Painting a real picture 

Ever since the pandemic set in, we’ve not been able to touch or hold anyone. Hands are a very important part of sharing that emotion.

Published: 27th September 2021 01:34 AM  |   Last Updated: 27th September 2021 01:34 AM   |  A+A-

Using the pandemic as a peg, Shan’s installation uses images of hands to depict the underlying emotions the pandemic has evoked.

Express News Service

BENGALURU : Ever since the pandemic set in, we’ve not been able to touch or hold anyone. Hands are a very important part of sharing that emotion. It has tremendous powers to express one’s emotions,” says popular artist Shan Re. Her latest work, which has been selected to be displayed at Chicago-based foundation Terrain Biennial 2021, depicts these thoughts. Incidentally, Re’s daughter, Romicon Revola too, will be showing her art work as part of the show.  

In line with this year’s theme, ‘Keep in Touch’, the artists used human emotions as the base of their work. The idea behind the exhibition is to repurpose private spaces such as front yards, porches, windows and turn them into public areas to share a message and converse with neighbours. This is meant to provide opportunities for artists and viewers to ‘experience perspectives’.

Using the pandemic as a peg, Shan’s installation uses images of hands to depict the underlying emotions the pandemic has evoked. “It’s the means by which we express ourselves and the outward manifestation of the inner capacity to handle our reality and experiences,” says Re, who crowdsourced thoughts and feelings about the pandemic, and has used different colours to talk about them. Be it sayings like ‘I’m feeling isolated’, ‘Being alive is a gift’, ‘Kill Covid’, ‘Reflecting on my journey’, ‘Lockdown fatigue’, or various emoticons to express one’s feelings, the installation says them all.

Installing it in Langford Town at her friend’s residence, Re’s work will be suspended from the balcony for viewing. “As an artist and an art therapist, I want to spread positivity and hope through various social media platforms. I am helping them embrace uncertainty and stay connected,” she says.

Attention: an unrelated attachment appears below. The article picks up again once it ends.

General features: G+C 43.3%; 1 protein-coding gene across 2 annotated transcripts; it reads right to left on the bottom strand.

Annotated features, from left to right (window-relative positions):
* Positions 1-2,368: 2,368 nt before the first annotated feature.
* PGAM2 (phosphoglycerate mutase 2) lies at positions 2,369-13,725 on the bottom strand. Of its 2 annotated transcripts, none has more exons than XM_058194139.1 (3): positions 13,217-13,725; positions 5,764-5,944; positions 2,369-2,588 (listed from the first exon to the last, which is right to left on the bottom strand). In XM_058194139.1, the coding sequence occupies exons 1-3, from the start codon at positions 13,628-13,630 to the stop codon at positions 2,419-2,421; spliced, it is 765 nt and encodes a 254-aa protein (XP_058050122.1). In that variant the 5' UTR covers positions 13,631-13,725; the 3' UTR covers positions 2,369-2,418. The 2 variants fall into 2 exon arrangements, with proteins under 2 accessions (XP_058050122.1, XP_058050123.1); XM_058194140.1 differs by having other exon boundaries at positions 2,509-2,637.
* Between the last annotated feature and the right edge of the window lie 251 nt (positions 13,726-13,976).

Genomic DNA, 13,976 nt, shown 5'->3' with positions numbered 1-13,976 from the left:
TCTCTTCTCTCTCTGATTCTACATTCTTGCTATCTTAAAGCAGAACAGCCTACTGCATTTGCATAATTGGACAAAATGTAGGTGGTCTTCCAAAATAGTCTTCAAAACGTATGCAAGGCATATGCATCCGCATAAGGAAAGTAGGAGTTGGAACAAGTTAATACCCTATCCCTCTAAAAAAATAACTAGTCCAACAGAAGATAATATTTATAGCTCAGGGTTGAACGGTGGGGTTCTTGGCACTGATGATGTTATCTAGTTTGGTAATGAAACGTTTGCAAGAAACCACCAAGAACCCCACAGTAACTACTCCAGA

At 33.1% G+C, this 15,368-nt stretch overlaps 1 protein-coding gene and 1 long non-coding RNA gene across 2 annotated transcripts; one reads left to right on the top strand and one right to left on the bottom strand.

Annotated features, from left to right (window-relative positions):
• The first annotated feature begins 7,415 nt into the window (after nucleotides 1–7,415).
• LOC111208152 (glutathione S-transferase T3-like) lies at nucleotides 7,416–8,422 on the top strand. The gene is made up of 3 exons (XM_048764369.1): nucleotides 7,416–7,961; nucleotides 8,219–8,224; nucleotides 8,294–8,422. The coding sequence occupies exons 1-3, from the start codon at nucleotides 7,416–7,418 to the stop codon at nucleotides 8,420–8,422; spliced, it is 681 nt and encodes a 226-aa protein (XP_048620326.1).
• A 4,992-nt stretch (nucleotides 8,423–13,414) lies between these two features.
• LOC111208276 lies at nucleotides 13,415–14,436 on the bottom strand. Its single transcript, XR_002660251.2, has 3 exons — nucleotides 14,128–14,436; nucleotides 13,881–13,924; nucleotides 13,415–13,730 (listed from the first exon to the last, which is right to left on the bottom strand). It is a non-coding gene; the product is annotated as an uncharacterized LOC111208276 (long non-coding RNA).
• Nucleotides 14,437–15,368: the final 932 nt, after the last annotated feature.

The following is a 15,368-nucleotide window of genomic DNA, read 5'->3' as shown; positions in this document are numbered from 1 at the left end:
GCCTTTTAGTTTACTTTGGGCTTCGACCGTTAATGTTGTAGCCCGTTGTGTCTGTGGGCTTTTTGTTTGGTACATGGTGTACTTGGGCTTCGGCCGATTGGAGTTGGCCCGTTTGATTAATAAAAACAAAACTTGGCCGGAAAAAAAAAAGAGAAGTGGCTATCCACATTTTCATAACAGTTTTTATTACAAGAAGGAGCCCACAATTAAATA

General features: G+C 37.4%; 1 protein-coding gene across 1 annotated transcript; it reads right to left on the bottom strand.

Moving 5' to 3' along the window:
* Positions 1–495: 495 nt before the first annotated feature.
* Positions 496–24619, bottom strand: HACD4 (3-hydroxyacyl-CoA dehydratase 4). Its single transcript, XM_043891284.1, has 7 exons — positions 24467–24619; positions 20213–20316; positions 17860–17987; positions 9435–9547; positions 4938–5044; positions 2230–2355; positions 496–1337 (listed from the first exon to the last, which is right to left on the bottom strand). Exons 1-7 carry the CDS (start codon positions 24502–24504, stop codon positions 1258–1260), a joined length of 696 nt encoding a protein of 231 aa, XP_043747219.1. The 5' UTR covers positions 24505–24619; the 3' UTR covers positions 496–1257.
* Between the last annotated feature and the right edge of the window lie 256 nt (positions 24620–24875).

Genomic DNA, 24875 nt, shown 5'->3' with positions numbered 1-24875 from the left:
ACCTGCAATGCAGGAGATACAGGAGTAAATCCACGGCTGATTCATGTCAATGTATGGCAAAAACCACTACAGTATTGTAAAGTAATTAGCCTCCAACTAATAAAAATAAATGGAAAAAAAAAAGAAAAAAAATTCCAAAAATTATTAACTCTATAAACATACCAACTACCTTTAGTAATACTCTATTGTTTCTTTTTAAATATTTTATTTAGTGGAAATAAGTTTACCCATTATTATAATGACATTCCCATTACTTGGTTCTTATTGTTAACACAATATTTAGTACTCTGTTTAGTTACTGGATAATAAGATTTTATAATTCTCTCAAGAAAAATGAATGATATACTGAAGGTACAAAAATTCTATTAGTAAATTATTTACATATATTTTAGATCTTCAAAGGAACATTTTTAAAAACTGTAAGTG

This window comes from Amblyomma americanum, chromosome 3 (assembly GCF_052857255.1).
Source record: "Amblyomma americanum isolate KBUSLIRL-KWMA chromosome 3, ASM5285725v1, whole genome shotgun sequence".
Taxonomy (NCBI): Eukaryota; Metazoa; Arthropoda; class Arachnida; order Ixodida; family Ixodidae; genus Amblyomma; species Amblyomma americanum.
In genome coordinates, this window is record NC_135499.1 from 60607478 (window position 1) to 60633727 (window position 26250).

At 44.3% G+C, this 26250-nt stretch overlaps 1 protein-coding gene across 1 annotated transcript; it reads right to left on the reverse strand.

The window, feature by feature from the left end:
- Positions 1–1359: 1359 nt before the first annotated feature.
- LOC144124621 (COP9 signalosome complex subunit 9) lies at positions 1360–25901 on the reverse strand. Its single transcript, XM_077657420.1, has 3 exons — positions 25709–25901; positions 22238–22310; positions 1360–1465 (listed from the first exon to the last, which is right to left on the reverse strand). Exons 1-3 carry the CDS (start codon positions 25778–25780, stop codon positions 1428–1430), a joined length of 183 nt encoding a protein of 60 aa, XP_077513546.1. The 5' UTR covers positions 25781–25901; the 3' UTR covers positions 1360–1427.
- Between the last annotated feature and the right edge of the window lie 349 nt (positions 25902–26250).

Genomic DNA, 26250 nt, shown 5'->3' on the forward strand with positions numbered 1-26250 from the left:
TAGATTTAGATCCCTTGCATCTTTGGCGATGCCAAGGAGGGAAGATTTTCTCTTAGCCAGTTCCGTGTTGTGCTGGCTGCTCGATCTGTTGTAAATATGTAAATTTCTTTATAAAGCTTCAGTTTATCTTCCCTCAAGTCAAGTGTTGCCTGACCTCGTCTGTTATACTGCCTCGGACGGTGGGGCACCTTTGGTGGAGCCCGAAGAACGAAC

Daughter Revola’s installation will be displayed in Rajarajeshwari Nagar in a two-storeyed building of her friend’s home as well. “During the lockdowns, text messages were our main mode of communication. It teleported us to where we wanted to be through sentences and characters. It also allowed us to share our fears and hopes,” she says.

Which is why her art revolves around the concept of ‘The Human Alphabet’ and is a text-based artwork that combines typography and figurative elements. She adds, “‘Smiles are key’, ‘Stay safe’ and ‘Kindness is contagious’ were the most commonly used phrases. All of these have been incorporated in my work.” 
Both the installations will be on display from October 2 to November 15 in Langford Town and Rajarajeshwari Nagar for public viewing.



Comments

Disclaimer : We respect your thoughts and views! But we need to be judicious while moderating your comments. All the comments will be moderated by the newindianexpress.com editorial. Abstain from posting comments that are obscene, defamatory or inflammatory, and do not indulge in personal attacks. Try to avoid outside hyperlinks inside the comment. Help us delete comments that do not follow these guidelines.

The views expressed in comments published on newindianexpress.com are those of the comment writers alone. They do not represent the views or opinions of newindianexpress.com or its staff, nor do they represent the views or opinions of The New Indian Express Group, or any entity of, or affiliated with, The New Indian Express Group. newindianexpress.com reserves the right to take any or all comments down at any time.

flipboard facebook twitter whatsapp